'Girlhood': A Fresh, Astute Depiction of Solidarity and Burgeoning Self-Awareness from France
Girlhood (Bande de Filles) (2014) is a strikingly fresh and involving drama from France starring Karidja Touré as Marieme, a demure 16-year-old living in an impoverished suburb of Paris. With a home life beset by an oft-absent mother and abusive older brother named Djibril (Cyril Mendy), Marieme joins a local all-female gang—a decision that sets her on a course of self-discovery and fateful consequence.
Welcomed by gang leader Lady (Assa Sylla) and her confederates Fily (Marietou Toure) and Adiatou (Lindsay Karamoh), Marieme enjoys newfound camaraderie and security, even as the group partakes in wanton acts of larceny, intimidation and violence. Long harboring a deep-seated crush on her brother's friend Ismaël (Idrissa Diabaté), Marieme is forced to weigh her desires against the fierce recrimination she faces from Djibril—her newfound self-assurance impelling her toward the charming young man. Ultimately her story becomes one of hard-fought maturation, as she is forced into uncharted territories, compelled to face-down the many harsh realities of burgeoning adulthood.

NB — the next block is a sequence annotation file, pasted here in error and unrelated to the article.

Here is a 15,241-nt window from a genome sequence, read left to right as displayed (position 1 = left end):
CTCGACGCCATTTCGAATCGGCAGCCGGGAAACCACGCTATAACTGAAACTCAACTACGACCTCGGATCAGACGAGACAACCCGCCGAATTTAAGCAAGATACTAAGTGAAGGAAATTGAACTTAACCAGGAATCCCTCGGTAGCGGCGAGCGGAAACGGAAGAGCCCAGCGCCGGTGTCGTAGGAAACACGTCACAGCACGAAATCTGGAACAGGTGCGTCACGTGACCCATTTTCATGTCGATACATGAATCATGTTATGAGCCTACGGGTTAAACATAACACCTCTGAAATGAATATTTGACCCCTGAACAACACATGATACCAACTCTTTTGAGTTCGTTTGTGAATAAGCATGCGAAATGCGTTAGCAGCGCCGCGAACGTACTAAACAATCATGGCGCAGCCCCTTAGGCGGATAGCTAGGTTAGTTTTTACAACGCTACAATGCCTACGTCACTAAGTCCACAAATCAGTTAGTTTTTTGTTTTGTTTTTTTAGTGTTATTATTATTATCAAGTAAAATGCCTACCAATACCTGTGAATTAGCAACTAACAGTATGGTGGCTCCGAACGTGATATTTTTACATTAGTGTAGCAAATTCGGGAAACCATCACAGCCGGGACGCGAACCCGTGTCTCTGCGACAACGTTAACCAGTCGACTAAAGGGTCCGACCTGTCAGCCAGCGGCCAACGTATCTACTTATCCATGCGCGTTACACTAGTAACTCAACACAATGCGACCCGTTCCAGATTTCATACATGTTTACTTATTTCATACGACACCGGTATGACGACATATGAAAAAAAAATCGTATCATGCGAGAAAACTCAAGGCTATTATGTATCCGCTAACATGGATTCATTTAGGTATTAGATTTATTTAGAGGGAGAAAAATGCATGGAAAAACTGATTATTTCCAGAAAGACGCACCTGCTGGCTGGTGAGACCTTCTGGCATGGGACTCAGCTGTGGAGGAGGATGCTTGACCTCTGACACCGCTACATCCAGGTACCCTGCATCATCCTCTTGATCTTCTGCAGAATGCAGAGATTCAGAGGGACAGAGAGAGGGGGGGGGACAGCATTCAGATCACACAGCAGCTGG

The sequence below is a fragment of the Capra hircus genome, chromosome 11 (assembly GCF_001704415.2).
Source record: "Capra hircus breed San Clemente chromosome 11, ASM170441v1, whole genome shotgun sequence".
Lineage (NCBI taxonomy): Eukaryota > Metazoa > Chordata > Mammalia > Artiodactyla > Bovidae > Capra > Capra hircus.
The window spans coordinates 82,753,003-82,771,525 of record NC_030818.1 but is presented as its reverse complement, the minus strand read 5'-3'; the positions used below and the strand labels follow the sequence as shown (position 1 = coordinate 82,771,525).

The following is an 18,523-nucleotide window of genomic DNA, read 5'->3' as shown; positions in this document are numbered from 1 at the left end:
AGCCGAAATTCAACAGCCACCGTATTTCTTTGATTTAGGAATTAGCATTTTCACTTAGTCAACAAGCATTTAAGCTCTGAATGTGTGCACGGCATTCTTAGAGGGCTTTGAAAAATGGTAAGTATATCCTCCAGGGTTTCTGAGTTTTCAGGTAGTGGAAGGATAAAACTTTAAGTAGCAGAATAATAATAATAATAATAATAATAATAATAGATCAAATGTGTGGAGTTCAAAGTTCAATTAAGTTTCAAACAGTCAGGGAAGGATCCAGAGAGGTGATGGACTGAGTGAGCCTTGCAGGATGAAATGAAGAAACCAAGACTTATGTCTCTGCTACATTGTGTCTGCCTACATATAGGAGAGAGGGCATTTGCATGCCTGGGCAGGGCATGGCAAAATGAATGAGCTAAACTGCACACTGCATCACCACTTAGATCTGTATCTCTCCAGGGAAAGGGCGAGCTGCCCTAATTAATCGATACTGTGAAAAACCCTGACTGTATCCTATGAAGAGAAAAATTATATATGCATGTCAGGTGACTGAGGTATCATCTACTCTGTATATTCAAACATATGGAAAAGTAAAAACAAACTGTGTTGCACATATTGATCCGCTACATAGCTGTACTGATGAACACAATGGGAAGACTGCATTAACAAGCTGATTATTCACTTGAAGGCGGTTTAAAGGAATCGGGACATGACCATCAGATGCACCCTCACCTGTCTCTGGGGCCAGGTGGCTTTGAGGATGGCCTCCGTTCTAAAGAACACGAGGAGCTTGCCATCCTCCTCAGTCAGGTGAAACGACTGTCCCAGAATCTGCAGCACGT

Written and directed by French filmmaker Céline Sciamma (Tomboy, Portrait of a Lady on Fire), Girlhood is a piercing human drama replete with candor and bold dramatic turns. Sciamma side-steps the familiar trappings of many urban narratives to deliver a contemporary depiction of female empowerment—made all-the-more affecting by Touré's entirely genuine performance in the lead role. Both grounded in authenticity and adorned with dazzling stylistic touches (tip of the hat to cinematographer Crystel Fournier and composer Para One), it's a wonderfully unique coming-of-age story within the prism of socially aware storytelling.
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